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Valentyn Stetsyuk (Lviv, Ukraine)

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The Finno-Ugric and Samoyed Tribes.



The space image below shows ethno-producing areas, defined by the graphic-analytical method, where the proto-languages, attributed to the Nostratic, which of them Pra-Ural is, where arisen. In this section, we will analyze in more detail how the place of formations of the distinst Finno-Ugric languages, that is, the areas of the settlements of their first speakers determined by the grapgical model and verified by other means.




NASA space image of the cradle of humanity with designated areas of formation of the Nostratic languages.


While preparing the table-dictionary for the Finno-Ugric languages lexical material was taken out of the etymological dictionaries of the Finnish (. HÄKKINEN KAISA. 2007), Komi language (. LYTKIN V. I., GULAYEV E.S., 1970), Udmurt (A. ALATYREV V.I. 1988) and Hungarian languages (A. ZAICZ GÁBOR, 2006), and bilingual dictionaries of other Finno-Ugric languages. The data of the etymological dictionaries had to be supplemented largely just by these dictionaries because editors of etymological dictionaries do not always give all matches for several Finno-Ugric roots. In some cases, these matches have not yet been found. The built graphical model of Finno-Ugric kinship relations made it possible to carry out targeted searches. For example, in the Finnish etymological dictionary of the Finnish, the word konnti "a bark box for wearing on the back" is connected only with Mansi and Khanty words. However, between the areas of formation of these languages and the Finnish area are also located areas of the Komi and Udmurt languages. Similar words should exist in these languages as well, for otherwise it is impossible to explain the presence of lexical matches between the Finnish and Ob-Ugric languages. Searches brought the expected results: Komi kud and Udm. kudy both "basket". Such findings make it possible to clarify not only the model of kinship, but also the patterns of the phonology of the Finno-Ugric languages. Another example is from the etymological dictionary of the Hungarian language, where FU root *aŋa- "to open" has mathes only in Hung. old, Fin. avaa- "to open", Mord. anksema "ice hole, wake", Khant. aŋe "to untie (a knot)". In the etymological dictionary of the Finnish language, these data are supplemented with the words Vepsian, Estonian and Mansi languages, but with targeted searches were also found Mar. joŋgy "open place, glade", Komi yukmös, Udm. jukmes "a wake". Such examples are many, though not such expressive. On the other hand, the search for single-root words are often limited in accordance with traditional views on the division of the family of Finno-Ugric languages. As an example, may be reffering of Hung.oldal "side" to Khant. ăŋti and Mansi an't'əl "rib", while the word has the same origin as the Udm. urdes "side" and other similar. Such facts say that editors approached the matter not quite carefully, placing themselves entirely different purpose than to establish the true relationship between the Finno-Ugric languages. Therefore, preparation of the tadble-dictionary was long and laborious work.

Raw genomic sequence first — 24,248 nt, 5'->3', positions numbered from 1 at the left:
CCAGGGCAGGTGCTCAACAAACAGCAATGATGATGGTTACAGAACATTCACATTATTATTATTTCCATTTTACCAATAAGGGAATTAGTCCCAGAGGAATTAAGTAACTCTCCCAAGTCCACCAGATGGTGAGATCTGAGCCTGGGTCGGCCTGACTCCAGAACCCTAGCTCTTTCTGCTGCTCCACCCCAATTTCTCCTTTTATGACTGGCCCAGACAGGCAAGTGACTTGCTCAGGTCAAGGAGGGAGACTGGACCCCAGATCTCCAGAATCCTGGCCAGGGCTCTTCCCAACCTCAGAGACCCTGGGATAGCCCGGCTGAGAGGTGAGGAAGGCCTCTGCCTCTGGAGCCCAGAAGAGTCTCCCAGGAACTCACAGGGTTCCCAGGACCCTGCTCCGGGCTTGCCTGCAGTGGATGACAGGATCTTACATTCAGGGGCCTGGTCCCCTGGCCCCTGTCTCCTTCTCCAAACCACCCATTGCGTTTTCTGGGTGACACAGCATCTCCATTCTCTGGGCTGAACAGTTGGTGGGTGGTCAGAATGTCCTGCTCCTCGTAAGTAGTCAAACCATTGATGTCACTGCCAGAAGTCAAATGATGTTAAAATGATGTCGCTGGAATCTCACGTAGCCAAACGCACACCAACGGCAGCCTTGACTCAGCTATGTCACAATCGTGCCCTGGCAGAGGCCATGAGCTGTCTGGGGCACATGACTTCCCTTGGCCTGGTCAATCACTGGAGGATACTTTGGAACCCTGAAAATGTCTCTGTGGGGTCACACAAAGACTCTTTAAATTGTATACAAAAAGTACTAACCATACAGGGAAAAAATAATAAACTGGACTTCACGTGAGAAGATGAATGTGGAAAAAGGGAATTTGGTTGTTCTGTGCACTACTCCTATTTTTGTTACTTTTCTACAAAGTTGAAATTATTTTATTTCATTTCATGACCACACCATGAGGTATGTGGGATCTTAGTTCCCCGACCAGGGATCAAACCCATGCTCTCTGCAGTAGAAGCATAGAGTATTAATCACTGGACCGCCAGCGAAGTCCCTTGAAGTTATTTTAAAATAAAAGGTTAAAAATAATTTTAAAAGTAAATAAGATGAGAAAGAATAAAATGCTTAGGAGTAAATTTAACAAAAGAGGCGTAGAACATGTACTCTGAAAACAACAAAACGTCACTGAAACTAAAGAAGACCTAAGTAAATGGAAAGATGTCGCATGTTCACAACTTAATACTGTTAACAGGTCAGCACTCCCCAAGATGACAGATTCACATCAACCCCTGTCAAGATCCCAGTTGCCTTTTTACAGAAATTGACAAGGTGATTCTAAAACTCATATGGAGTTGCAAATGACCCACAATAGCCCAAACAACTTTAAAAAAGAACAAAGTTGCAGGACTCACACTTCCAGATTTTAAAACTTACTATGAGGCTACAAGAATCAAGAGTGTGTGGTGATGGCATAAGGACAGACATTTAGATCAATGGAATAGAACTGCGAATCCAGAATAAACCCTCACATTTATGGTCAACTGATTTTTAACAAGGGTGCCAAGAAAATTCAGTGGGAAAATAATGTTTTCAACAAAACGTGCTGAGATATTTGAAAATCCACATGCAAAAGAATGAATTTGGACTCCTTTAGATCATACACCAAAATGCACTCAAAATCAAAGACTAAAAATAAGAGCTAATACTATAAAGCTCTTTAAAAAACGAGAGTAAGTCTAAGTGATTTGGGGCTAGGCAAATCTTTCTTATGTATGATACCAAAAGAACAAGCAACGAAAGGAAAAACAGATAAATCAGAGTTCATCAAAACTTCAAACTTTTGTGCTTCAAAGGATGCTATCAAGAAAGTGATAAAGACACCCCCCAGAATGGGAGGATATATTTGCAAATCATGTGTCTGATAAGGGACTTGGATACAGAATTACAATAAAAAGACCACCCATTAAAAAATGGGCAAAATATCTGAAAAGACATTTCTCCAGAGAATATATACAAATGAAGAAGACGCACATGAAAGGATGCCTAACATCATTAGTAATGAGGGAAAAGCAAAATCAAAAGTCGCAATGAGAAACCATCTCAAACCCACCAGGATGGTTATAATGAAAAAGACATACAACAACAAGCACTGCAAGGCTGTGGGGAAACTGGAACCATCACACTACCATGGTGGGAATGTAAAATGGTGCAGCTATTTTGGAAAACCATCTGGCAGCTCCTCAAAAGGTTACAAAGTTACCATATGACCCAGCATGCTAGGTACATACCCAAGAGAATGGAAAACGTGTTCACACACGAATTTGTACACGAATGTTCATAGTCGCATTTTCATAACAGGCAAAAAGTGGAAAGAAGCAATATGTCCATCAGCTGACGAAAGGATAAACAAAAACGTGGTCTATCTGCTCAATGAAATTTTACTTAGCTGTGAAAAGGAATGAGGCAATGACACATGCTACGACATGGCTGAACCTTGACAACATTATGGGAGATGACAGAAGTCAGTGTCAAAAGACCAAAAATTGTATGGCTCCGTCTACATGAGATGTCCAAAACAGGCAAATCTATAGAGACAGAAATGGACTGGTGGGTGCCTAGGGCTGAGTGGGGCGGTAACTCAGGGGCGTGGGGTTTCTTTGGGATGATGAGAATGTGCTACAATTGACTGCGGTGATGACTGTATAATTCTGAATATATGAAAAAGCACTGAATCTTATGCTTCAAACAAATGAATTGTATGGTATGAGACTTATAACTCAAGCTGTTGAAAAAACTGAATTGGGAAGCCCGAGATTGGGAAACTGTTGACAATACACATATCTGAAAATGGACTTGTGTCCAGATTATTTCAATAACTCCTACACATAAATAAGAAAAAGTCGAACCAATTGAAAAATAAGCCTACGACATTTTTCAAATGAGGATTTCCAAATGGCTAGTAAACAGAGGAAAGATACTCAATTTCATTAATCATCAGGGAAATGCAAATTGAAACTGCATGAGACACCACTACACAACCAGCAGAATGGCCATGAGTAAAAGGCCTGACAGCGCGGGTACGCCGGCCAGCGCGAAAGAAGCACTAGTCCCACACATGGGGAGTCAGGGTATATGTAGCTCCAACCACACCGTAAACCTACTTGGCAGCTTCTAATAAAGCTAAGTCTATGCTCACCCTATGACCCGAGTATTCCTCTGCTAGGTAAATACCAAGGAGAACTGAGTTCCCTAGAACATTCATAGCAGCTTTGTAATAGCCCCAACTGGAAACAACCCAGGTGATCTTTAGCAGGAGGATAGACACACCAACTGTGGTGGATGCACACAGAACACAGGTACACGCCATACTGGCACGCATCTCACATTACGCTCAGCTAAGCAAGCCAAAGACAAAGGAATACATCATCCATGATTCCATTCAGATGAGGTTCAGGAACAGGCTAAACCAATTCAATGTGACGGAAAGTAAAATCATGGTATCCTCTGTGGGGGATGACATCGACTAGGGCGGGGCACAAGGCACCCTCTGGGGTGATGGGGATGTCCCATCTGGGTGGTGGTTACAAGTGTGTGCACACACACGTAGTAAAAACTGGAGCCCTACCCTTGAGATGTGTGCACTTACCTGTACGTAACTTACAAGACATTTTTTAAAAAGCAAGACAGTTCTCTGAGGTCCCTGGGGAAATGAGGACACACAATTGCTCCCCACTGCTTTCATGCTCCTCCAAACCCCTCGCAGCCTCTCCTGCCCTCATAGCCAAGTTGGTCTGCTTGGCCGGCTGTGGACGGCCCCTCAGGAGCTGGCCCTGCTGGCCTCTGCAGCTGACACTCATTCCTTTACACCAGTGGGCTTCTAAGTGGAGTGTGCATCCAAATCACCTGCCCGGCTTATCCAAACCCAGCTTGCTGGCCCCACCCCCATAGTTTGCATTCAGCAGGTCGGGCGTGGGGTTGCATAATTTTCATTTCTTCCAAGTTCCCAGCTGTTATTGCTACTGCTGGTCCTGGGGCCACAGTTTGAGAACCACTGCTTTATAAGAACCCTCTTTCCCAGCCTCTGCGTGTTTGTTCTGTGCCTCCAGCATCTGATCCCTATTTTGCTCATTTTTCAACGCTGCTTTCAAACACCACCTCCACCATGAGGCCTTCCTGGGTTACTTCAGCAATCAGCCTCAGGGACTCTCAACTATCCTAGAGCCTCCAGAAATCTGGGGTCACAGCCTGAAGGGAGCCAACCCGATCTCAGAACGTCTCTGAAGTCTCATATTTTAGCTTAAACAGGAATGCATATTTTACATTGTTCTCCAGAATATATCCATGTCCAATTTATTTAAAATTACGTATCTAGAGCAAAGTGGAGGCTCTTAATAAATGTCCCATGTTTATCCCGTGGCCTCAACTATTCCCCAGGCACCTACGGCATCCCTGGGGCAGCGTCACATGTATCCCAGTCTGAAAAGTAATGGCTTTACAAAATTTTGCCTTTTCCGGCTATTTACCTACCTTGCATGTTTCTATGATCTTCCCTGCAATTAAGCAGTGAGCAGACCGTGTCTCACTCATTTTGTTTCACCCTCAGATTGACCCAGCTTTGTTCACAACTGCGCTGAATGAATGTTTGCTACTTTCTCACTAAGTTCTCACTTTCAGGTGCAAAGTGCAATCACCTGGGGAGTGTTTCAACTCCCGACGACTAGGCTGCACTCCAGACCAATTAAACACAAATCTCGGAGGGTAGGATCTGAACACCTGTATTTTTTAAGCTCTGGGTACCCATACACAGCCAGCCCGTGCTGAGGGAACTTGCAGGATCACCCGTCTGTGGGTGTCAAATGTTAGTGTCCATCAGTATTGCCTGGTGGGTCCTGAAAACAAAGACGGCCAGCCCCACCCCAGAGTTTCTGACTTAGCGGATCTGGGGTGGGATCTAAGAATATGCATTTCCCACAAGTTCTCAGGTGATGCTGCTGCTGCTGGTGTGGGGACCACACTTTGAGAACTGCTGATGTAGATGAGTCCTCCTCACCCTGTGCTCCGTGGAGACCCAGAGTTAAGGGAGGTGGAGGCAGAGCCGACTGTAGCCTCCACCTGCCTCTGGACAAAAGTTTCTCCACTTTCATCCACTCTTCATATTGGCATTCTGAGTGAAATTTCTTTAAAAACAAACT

Such Finno-Ugric languages as Finnish, Estonian, Veps, Komi, Saami, Udmurt (Votyak), Mari (Cheremis), Mordvinic, Khanty (Ostyak), Hungarian and Mansi (Vogul) were taken for analyses. Later Karelian was added to this list, but its vocabulary showed that this language was developed on the same base as Finnish. We will not consider this topic in details. The compiled table-dictionary of the Finno-Ugric languages has 2144 isoglosses and 202 of them belong to the common language heritage. (As the common words were considered that found at least in ten from eleven Finno-Ugric languages whout Karelian). 123 words were voted as loan-words. Calculation results of mutual words are presented in table 4.


Table 4. Quantity of mutual words in pairs of the Finno-Ugric languages.


Lang Fin Udm Komi Mari Est Khant Veps Hung Mansi Karel Mord Saam
Fin 886
Udm 327 842
Komi 364 667 838
Mari 335 505 456 768
Est 666 266 289 274 742
Chant 234 369 388 301 176 726
Veps 573 219 236 241 521 142 665
Hung 215 375 364 347 167 409 140 650
Mansi 209 313 330 239 158 524 124 353 641
Karel 600 243 224 208 503 136 479 135 121 612
Mord 341 299 267 348 309 175 287 189 139 246 571
Saam 405 198 283 256 334 202 291 173 184 301 223 554


The model of relationships for the Finno-Ugric languages was built on these data and is presented in figure 7.



Figure 7. The graphical model of the Finno-Ugric language relationship.